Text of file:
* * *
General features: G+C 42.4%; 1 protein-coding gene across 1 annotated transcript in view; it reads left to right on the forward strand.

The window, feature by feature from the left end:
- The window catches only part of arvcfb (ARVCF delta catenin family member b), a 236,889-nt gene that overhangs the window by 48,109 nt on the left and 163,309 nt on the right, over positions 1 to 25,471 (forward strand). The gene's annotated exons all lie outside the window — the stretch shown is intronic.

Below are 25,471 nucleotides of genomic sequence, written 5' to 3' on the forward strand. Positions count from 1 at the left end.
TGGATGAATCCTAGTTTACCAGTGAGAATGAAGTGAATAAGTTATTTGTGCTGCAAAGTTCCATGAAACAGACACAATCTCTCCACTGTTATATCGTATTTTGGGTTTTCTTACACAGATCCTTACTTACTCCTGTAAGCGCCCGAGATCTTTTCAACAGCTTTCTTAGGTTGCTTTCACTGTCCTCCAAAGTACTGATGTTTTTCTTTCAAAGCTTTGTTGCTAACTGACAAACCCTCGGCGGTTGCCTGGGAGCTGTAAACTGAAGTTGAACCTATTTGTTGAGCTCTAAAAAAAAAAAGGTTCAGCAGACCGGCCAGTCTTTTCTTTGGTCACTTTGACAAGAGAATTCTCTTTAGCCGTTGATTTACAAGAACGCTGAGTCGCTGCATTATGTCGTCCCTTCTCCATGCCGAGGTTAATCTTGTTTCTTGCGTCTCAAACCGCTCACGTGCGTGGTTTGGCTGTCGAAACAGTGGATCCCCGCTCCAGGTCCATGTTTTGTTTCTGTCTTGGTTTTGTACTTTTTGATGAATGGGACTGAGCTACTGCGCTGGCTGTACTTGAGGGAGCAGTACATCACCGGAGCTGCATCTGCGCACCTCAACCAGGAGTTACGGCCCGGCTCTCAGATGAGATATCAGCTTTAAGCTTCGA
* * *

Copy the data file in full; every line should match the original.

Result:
General features: G+C 42.4%; 1 protein-coding gene across 1 annotated transcript in view; it reads left to right on the forward strand.

The window, feature by feature from the left end:
- The window catches only part of arvcfb (ARVCF delta catenin family member b), a 236,889-nt gene that overhangs the window by 48,109 nt on the left and 163,309 nt on the right, over positions 1 to 25,471 (forward strand). The gene's annotated exons all lie outside the window — the stretch shown is intronic.

Below are 25,471 nucleotides of genomic sequence, written 5' to 3' on the forward strand. Positions count from 1 at the left end.
TGGATGAATCCTAGTTTACCAGTGAGAATGAAGTGAATAAGTTATTTGTGCTGCAAAGTTCCATGAAACAGACACAATCTCTCCACTGTTATATCGTATTTTGGGTTTTCTTACACAGATCCTTACTTACTCCTGTAAGCGCCCGAGATCTTTTCAACAGCTTTCTTAGGTTGCTTTCACTGTCCTCCAAAGTACTGATGTTTTTCTTTCAAAGCTTTGTTGCTAACTGACAAACCCTCGGCGGTTGCCTGGGAGCTGTAAACTGAAGTTGAACCTATTTGTTGAGCTCTAAAAAAAAAAAGGTTCAGCAGACCGGCCAGTCTTTTCTTTGGTCACTTTGACAAGAGAATTCTCTTTAGCCGTTGATTTACAAGAACGCTGAGTCGCTGCATTATGTCGTCCCTTCTCCATGCCGAGGTTAATCTTGTTTCTTGCGTCTCAAACCGCTCACGTGCGTGGTTTGGCTGTCGAAACAGTGGATCCCCGCTCCAGGTCCATGTTTTGTTTCTGTCTTGGTTTTGTACTTTTTGATGAATGGGACTGAGCTACTGCGCTGGCTGTACTTGAGGGAGCAGTACATCACCGGAGCTGCATCTGCGCACCTCAACCAGGAGTTACGGCCCGGCTCTCAGATGAGATATCAGCTTTAAGCTTCGA